Newswise — For the past six years, the University of Chicago Medicine's Violence Recovery Program (VRP) has provided extensive support services to thousands of patients who suffered violent injuries, most from gun violence.

Now, a growing need for this unique type of patient care has prompted other hospitals to create or expand their trauma programs — and they’re looking to UChicago Medicine for guidance and training.

“Our goal is to have our model duplicated throughout the nation,” said VRP Director Dwayne Johnson. “I truly believe this program is life-changing, and other institutions see that.”

Last month, Johnson and his colleagues hosted a four-day workshop on UChicago Medicine’s Hyde Park campus for a team from OSF Strive, the trauma recovery program at OSF HealthCare Saint Anthony Medical Center in Rockford, Illinois.

The training was created and facilitated by UChicago Medicine's lead violence recovery specialist and licensed social worker, Christine Goggins, and it was sponsored by a grant from the Illinois Department of Public Health. Goggins will oversee all future training sessions as the program’s Training and Technical Assistance Provider.

A shorter training session was previously held for Grady Health System’s Marcus Trauma Center in Atlanta.

“We are honored to have this opportunity,” Goggins said. “Being at the forefront of violence intervention, we can provide a brave space for emerging programs to learn the technique and art of trauma informed care. That includes building community relationships and working with people who have lived experiences.”

Compassion, critical services aid the healing process

OSF Strive representatives sought ways to expand their 3-year-old trauma program that assists violent crime survivors age 14 and older who are experiencing post-traumatic distress but not receiving other care for mental health.

During their training at UChicago Medicine, they learned about the many forms of assistance the hospital-based VRP provides for patients who suffer a violent injury, starting from the minute they’re brought into the emergency room and continuing after discharge.

That assistance could be relaying information from the emergency room doctors to the victim’s family; helping the patient find safe housing, job training or psychological counseling; and advising family members who lost a loved one on ways to get help with funeral costs.

OSF Strive attendees learned about all aspects of the UChicago Medicine program, from street outreach efforts to key protocols and procedures. They met several of the hospital’s top trauma doctors and violence recovery specialists. The group also talked about a wide range of topics, including program funding and emotional coping tools used to manage the demands of this heart-wrenching job.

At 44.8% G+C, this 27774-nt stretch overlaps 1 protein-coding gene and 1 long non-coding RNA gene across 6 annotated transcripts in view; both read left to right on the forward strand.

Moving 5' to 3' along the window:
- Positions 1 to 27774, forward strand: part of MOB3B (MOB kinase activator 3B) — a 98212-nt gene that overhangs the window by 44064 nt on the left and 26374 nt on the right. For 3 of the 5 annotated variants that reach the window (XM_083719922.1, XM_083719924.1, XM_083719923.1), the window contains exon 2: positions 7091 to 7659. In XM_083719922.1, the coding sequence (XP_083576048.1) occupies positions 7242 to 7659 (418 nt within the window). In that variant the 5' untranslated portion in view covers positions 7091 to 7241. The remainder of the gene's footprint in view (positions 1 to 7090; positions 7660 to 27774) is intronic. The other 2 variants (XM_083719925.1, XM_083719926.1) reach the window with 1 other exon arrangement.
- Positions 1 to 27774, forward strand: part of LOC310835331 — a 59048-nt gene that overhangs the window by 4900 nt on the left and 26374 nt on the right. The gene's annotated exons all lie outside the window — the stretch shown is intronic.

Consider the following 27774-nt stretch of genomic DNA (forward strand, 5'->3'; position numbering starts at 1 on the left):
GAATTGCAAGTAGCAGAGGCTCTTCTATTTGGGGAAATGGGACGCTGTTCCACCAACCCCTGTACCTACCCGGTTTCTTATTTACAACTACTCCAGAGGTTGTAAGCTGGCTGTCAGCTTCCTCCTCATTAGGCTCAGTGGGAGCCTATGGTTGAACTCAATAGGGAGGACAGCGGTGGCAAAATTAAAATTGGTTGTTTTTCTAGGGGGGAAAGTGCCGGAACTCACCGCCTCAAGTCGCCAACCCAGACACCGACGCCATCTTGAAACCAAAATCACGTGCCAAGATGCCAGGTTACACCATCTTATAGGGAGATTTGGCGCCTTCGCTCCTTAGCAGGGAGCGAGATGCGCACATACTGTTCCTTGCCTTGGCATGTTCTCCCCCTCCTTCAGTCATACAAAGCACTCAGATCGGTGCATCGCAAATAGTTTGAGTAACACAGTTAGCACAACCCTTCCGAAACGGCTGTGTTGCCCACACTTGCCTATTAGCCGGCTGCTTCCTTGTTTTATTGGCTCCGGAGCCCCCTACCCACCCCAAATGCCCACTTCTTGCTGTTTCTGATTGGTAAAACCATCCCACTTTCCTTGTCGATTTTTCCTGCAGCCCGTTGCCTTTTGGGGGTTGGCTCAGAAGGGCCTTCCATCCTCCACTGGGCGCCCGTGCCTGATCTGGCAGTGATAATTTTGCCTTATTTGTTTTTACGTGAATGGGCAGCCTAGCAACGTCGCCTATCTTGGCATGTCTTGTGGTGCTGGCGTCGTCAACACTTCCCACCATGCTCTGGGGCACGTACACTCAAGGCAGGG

OSF Strive Supervisor Amie Nogami said she was impressed with UChicago Medicine’s VRP model and will return to Rockford “full of hope” and new ideas.

“We should be able to implement some of this in Rockford, but on a much smaller scale,” Nogami said. “It will help people make better choices and not just leave the hospital and return to the cycle of violence.”

‘This work changes people’s lives’

UChicago Medicine’s VRP launched in 2018 when the hospital opened its Level 1 Trauma Center, now one of the busiest in the nation.

They started with just two violence recovery specialists to provide patients and their families with social support, case management, crisis intervention, psychological services and connections to community-based social services.

But the program was so impactful, it grew quickly. Today, it has close to 20 violence recovery specialists who work around the clock. In 2023 alone, it helped nearly 2,000 UChicago Medicine patients, almost two-thirds of whom had gunshot wounds.

And, earlier this year, a new shadowing option gave first-year students at the Pritzker School of Medicine the opportunity to observe the VRP in action — and to gain a deeper understanding of why psychological recovery from trauma is important.

The VRP offers patients referrals to more than 60 community-based social and behavioral health agencies, so they will have a comprehensive recovery and reduce risk for re-injury.

“Prevention is such an important part of what we do,” said Selwyn O. Rogers Jr., MD, MPH, Founding Director of UChicago Medicine’s trauma center. “Doing this work changes people’s lives, and it leads to success in big and small ways.”